Dec. 1, 2003 Researchers at the University of Illinois at Chicago have successfully turned adult stem cells into bone and cartilage, forming the ball structure of a joint found in the human jaw with its characteristic shape and tissue composition.
Tested so far only in animals, the tissue-engineering procedure to create a human-shaped articular condyle could be used one day to regenerate the ball structure of joints in the jaw, knee and hip that have been lost to injury or diseases such as arthritis.
"This represents the first time a human-shaped articular condyle with both cartilage- and bone-like tissues was grown from a single population of adult stem cells," said Jeremy Mao, director of the tissue engineering laboratory at UIC and associate professor of bioengineering and orthodontics.
"Our ultimate goal is to create a condyle that is biologically viable -- a living tissue construct that integrates with existing bone and functions like the natural joint."
To create the articular condyle, Mao and Adel Alhadlaq, a doctoral student in anatomy and cell biology, used adult mesenchymal stem cells taken from the bone marrow of rats. Bone marrow is the inner, spongy tissue of long bones like the femur and tibia, the leg bones.
Under certain conditions, mesenchymal stem cells, present in a number of adult tissues, can potentially differentiate into virtually any kind of connective tissue -- including tendons, skeletal muscle, teeth, ligaments, cartilage and bone.
Using chemical substances and growth factors, the scientists induced the adult stem cells to develop into cells capable of producing cartilage and bone.
The cells were then stratified into two integrated layers, encapsulated in a biocompatible gel-like material, and shaped into an articular condyle using a mold made from the temporomandibular or jaw joint of a human cadaver.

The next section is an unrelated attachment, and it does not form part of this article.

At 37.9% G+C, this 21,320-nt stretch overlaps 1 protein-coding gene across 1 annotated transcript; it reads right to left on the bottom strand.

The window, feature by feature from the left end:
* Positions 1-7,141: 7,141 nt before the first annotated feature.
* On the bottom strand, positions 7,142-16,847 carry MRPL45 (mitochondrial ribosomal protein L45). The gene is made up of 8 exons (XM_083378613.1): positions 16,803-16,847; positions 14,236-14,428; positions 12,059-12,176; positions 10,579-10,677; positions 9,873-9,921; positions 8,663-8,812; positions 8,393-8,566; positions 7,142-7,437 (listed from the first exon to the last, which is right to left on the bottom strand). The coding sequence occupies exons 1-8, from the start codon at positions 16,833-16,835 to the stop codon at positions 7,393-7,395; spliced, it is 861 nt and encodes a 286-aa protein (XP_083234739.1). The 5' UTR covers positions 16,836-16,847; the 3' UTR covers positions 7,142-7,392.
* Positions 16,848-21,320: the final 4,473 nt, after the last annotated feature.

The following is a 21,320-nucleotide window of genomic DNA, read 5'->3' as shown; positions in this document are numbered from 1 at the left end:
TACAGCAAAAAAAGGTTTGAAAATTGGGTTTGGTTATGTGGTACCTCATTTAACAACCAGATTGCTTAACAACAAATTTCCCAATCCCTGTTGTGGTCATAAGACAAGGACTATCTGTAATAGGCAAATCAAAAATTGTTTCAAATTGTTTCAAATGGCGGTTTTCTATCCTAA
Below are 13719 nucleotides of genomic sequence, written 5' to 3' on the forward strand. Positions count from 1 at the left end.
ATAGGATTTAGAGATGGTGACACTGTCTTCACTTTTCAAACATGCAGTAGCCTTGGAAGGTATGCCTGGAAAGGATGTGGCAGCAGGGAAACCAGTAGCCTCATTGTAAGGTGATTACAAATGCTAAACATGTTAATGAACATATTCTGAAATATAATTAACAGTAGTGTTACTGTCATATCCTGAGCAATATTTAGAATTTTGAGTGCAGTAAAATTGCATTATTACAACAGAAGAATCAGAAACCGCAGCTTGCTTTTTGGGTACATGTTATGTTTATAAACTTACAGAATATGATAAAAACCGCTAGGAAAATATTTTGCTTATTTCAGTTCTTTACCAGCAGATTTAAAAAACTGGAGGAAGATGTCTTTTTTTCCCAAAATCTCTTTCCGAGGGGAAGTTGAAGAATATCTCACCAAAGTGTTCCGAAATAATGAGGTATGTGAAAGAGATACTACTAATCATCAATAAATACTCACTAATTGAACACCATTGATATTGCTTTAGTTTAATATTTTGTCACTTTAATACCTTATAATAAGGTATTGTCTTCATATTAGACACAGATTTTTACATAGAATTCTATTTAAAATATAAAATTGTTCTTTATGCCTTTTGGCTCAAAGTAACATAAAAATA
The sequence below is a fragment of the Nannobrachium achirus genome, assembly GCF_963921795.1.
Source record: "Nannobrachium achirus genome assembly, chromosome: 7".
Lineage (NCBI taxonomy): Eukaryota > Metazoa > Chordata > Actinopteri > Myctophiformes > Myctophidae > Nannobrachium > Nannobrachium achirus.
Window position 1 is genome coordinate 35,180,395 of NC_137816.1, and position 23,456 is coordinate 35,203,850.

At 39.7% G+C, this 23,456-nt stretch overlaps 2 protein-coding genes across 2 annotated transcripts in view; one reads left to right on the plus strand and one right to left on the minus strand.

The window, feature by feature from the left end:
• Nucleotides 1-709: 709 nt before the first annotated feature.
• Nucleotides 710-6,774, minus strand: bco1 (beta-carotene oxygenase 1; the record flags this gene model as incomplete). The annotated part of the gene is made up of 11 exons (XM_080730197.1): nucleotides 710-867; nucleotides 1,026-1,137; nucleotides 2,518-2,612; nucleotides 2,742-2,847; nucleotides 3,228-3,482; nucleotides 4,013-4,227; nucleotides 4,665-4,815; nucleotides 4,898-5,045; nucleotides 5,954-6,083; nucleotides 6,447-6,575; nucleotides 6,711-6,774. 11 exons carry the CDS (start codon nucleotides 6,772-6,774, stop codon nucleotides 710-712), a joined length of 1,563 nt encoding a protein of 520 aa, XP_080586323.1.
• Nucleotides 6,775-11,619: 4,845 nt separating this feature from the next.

After several weeks, Mao and his colleagues found that the tissue-engineered structures retained the molded shape of the human mandibular condyle, with bone-like tissue underneath and a layer of cartilage-like tissue on top -- an arrangement similar to that of a natural articular condyle.
Moreover, multiple tests confirmed that the newly grown tissues were indeed bone and cartilage, having the characteristic microscopic components: for bone, a matrix of collagen with deposits of calcium salts, and for cartilage, collagen and large amounts of substances called proteoglycans.
Mao stressed that much additional work is needed before tissue-engineered condyles are ready for therapeutic use in patients suffering from osteoarthritis, rheumatoid arthritis, injuries or congenital anomalies.
Nevertheless, he believes that with further refinements, the procedure could one day be adopted for total hip and knee replacements.
"Our findings represent a proof of concept for further development of tissue-engineered condyles," Mao said.
The first in a series of reports on the tissue-engineered articular condyle will be published as a rapid communication in the December issue of the Journal of Dental Research.
Mao's tissue engineering laboratory is funded by multiple grants from the National Institutes of Health and the Whitaker Foundation.
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